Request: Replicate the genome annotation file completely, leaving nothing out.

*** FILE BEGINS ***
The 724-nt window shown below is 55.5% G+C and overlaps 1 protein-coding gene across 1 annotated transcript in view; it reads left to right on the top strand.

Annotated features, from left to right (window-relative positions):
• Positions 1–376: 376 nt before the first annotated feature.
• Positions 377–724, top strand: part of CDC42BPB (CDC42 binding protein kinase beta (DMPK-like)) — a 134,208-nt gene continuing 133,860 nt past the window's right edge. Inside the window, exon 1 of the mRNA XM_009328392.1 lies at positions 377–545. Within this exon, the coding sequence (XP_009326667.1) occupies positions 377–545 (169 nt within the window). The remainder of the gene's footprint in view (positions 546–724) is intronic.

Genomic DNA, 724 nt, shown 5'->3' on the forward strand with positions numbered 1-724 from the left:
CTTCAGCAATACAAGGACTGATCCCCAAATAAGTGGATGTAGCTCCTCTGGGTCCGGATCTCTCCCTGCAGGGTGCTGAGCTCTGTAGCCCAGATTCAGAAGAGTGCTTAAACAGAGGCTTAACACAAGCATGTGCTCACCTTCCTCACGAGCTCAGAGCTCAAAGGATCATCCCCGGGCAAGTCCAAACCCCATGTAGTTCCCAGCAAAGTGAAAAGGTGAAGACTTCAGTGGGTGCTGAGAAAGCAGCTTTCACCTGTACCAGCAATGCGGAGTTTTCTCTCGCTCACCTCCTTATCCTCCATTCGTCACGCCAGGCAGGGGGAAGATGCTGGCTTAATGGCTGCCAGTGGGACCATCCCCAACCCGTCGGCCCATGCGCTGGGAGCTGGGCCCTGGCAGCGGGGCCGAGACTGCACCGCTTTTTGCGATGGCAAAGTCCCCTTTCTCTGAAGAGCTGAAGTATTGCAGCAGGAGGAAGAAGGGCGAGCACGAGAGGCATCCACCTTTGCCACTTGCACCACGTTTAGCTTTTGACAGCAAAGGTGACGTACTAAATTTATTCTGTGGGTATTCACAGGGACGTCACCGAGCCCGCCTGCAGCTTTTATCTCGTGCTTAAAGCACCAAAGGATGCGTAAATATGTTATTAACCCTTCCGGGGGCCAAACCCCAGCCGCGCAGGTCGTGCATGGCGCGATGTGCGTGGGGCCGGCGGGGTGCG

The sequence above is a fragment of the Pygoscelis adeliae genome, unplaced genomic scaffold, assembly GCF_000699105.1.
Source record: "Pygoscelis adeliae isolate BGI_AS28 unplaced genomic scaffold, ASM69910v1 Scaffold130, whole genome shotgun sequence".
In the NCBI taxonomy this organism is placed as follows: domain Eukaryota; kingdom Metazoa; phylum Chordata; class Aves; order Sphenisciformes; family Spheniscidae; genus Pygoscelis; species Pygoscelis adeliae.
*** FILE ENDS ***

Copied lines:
The 724-nt window shown below is 55.5% G+C and overlaps 1 protein-coding gene across 1 annotated transcript in view; it reads left to right on the top strand.

Annotated features, from left to right (window-relative positions):
• Positions 1–376: 376 nt before the first annotated feature.
• Positions 377–724, top strand: part of CDC42BPB (CDC42 binding protein kinase beta (DMPK-like)) — a 134,208-nt gene continuing 133,860 nt past the window's right edge. Inside the window, exon 1 of the mRNA XM_009328392.1 lies at positions 377–545. Within this exon, the coding sequence (XP_009326667.1) occupies positions 377–545 (169 nt within the window). The remainder of the gene's footprint in view (positions 546–724) is intronic.

Genomic DNA, 724 nt, shown 5'->3' on the forward strand with positions numbered 1-724 from the left:
CTTCAGCAATACAAGGACTGATCCCCAAATAAGTGGATGTAGCTCCTCTGGGTCCGGATCTCTCCCTGCAGGGTGCTGAGCTCTGTAGCCCAGATTCAGAAGAGTGCTTAAACAGAGGCTTAACACAAGCATGTGCTCACCTTCCTCACGAGCTCAGAGCTCAAAGGATCATCCCCGGGCAAGTCCAAACCCCATGTAGTTCCCAGCAAAGTGAAAAGGTGAAGACTTCAGTGGGTGCTGAGAAAGCAGCTTTCACCTGTACCAGCAATGCGGAGTTTTCTCTCGCTCACCTCCTTATCCTCCATTCGTCACGCCAGGCAGGGGGAAGATGCTGGCTTAATGGCTGCCAGTGGGACCATCCCCAACCCGTCGGCCCATGCGCTGGGAGCTGGGCCCTGGCAGCGGGGCCGAGACTGCACCGCTTTTTGCGATGGCAAAGTCCCCTTTCTCTGAAGAGCTGAAGTATTGCAGCAGGAGGAAGAAGGGCGAGCACGAGAGGCATCCACCTTTGCCACTTGCACCACGTTTAGCTTTTGACAGCAAAGGTGACGTACTAAATTTATTCTGTGGGTATTCACAGGGACGTCACCGAGCCCGCCTGCAGCTTTTATCTCGTGCTTAAAGCACCAAAGGATGCGTAAATATGTTATTAACCCTTCCGGGGGCCAAACCCCAGCCGCGCAGGTCGTGCATGGCGCGATGTGCGTGGGGCCGGCGGGGTGCG

The sequence above is a fragment of the Pygoscelis adeliae genome, unplaced genomic scaffold, assembly GCF_000699105.1.
Source record: "Pygoscelis adeliae isolate BGI_AS28 unplaced genomic scaffold, ASM69910v1 Scaffold130, whole genome shotgun sequence".
In the NCBI taxonomy this organism is placed as follows: domain Eukaryota; kingdom Metazoa; phylum Chordata; class Aves; order Sphenisciformes; family Spheniscidae; genus Pygoscelis; species Pygoscelis adeliae.